Saturday, May 2, 2009

Twitter: How to Use it To Increase Your Job Marketability

By Marina Sarmiento Feehan, JD, Asst. Director of Employer Relations, Office of Career Planning, USF School of Law.

I have recently started using Twitter and it is my latest obsession. I tweet for the Office of Career Planning (username: USFLawOCP) and I got so hooked that I created my own account (username: marinafeehan). The more I learned about and used Twitter, the more convinced I am that Twitter is a great opportunity to market yourself and pitch your skills to employers.

Here are a few tips on how law students should use Twitter:

  1. Use Twitter Professionally. Twitter is not Facebook but most students use it like a Status update shortcut. Instead of tweeting about how you are falling asleep in Property class, tweet about what you are learning in class. Create a professional persona, as Twitter is so new that it has no privacy settings: what you say is out there for any Twitterer to see. If you are using your real name, your tweets about your drinking nights may be on the web forever. Legal employers are increasingly googling employment candidates, and web-activity you think is normal and fun may look like poor judgment to an employer. The legal professional is all about the exercise of good judgment. Exercise that judgment now and clean up your Twitter and on-line profile.

  1. Create Your Personal Brand. Twitter is an amazing marketing tool. Use it to market yourself to potential employers, colleagues and clients. Upload a lawyerly looking photo, preferably a head shot. Create a bio that states what type of law you practice or the practice area(s) you are interested in. Your profile can also include honors, memberships, and leadership positions. Use your Tweets to promote your knowledge about the law. Did you write a published article? Tweet that but not in a bragging way but in an informative way, i.e. “Wrote article on 4th Amendment, analyzing new case law @ hyperlink.” Did you go to a special lecture where you gained more knowledge about a certain subject? Tweet about what you have learned in an intelligent manner.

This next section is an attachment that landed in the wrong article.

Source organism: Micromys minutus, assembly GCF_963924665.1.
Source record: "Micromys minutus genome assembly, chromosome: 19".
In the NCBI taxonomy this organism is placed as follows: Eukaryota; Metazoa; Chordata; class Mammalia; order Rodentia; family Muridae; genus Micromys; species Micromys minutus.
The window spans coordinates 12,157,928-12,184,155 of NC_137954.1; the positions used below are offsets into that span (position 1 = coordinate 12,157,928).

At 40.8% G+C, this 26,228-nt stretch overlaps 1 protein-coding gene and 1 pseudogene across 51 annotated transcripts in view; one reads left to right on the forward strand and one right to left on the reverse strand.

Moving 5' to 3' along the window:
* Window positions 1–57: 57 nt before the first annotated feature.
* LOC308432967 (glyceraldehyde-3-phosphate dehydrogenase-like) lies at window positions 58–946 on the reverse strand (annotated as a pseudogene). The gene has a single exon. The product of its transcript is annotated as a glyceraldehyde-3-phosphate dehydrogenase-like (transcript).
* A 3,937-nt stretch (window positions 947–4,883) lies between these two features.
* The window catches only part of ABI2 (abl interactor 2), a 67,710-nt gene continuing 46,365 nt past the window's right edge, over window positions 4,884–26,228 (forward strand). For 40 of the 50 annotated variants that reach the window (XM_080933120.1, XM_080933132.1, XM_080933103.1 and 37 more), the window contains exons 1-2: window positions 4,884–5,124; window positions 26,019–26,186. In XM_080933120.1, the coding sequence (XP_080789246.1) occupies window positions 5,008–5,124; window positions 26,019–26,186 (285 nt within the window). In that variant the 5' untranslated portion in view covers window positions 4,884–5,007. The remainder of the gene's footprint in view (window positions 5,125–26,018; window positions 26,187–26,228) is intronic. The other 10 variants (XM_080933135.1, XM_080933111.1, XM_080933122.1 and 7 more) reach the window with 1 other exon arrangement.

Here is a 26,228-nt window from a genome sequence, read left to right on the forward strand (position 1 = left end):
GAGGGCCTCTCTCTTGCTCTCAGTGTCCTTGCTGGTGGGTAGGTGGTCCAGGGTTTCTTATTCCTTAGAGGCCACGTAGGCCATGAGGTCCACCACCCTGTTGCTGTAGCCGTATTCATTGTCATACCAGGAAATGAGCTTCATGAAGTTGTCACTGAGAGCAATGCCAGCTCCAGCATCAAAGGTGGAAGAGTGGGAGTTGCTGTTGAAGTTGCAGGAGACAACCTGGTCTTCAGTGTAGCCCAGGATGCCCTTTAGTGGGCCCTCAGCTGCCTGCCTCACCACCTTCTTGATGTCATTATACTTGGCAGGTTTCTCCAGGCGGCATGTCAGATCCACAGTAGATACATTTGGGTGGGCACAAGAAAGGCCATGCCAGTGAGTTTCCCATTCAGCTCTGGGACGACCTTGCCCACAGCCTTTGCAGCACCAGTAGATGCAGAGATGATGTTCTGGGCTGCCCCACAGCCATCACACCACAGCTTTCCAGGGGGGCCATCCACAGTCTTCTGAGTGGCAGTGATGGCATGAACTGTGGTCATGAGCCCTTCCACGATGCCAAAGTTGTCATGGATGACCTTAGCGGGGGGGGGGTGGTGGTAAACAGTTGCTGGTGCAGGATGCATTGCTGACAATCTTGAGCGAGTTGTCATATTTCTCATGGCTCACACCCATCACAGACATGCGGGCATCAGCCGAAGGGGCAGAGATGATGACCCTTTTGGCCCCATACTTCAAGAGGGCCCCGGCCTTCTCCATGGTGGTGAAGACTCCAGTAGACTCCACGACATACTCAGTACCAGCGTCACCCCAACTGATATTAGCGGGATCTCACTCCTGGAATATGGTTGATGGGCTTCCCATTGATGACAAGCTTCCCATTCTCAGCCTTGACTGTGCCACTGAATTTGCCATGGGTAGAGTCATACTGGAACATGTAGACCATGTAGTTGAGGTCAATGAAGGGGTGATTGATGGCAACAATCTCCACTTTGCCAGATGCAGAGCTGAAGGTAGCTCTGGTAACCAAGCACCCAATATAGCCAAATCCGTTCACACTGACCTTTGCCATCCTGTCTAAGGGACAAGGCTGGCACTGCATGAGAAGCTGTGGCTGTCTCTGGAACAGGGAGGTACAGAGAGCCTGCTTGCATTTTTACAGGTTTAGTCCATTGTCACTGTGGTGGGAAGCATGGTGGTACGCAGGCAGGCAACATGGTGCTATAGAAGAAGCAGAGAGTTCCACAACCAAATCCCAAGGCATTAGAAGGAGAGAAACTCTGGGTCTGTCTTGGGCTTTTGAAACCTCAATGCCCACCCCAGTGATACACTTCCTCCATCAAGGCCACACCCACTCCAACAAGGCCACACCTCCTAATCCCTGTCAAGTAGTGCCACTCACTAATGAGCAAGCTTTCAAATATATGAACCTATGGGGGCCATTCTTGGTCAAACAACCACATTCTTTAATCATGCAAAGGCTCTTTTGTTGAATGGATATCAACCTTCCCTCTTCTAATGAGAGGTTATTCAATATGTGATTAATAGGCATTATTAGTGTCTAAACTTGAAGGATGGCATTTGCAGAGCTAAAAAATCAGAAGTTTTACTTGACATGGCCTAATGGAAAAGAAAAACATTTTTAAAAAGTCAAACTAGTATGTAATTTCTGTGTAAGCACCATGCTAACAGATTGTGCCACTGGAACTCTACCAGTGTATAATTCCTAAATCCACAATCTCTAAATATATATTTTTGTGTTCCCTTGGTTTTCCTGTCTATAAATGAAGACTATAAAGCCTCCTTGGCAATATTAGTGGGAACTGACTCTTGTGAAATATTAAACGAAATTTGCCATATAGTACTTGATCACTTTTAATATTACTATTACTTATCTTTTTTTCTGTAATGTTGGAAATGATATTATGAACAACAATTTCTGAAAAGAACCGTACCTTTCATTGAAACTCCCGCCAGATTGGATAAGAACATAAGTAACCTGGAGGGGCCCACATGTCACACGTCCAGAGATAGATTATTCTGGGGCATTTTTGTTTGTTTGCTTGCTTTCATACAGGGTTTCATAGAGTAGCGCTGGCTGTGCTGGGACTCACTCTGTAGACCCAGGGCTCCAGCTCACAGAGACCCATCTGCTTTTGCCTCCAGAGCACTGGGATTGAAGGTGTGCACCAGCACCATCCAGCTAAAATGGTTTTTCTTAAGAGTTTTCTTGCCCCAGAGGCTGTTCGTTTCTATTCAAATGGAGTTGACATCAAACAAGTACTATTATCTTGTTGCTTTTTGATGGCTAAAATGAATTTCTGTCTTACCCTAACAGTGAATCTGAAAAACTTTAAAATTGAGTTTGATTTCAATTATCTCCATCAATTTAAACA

1. Follow Others. Are you interested in Aviation Law? Appellate Law? Employment Law? There are Twitterers who specialize in those fields. Do a search on “law” to find and follow them, then use Direct Messages to show your interest to start a conversation. The trick is to get your name in front of the people doing what you want to do. Exchange tweets, learn about that field and think about what that person may want to learn from you. Your tweets should add value. For instance, you can tweet (or Retweet “RT”) articles about the practice of law or other items that may be of interest to lawyers. Follow legal newspapers on Twitter to be up on the latest legal news that you can pass on to others.

  1. Thank Followers. Exercise good manners by acknowledging and thanking your followers. Tweeters who sent me a Direct Message once I started following them impressed me, enough to make me check out their profile and to consider following them. Your Direct Message is also a good way to point others to your website, your blog, and/or your LinkedIn profile in your signature block, which of course, should all be professional in tone. Then keep in touch and remember to add value. Tweet at least once or twice a day to keep your name out there. Remember, Twitter is all about increasing visibility by increasing the number of followers you have.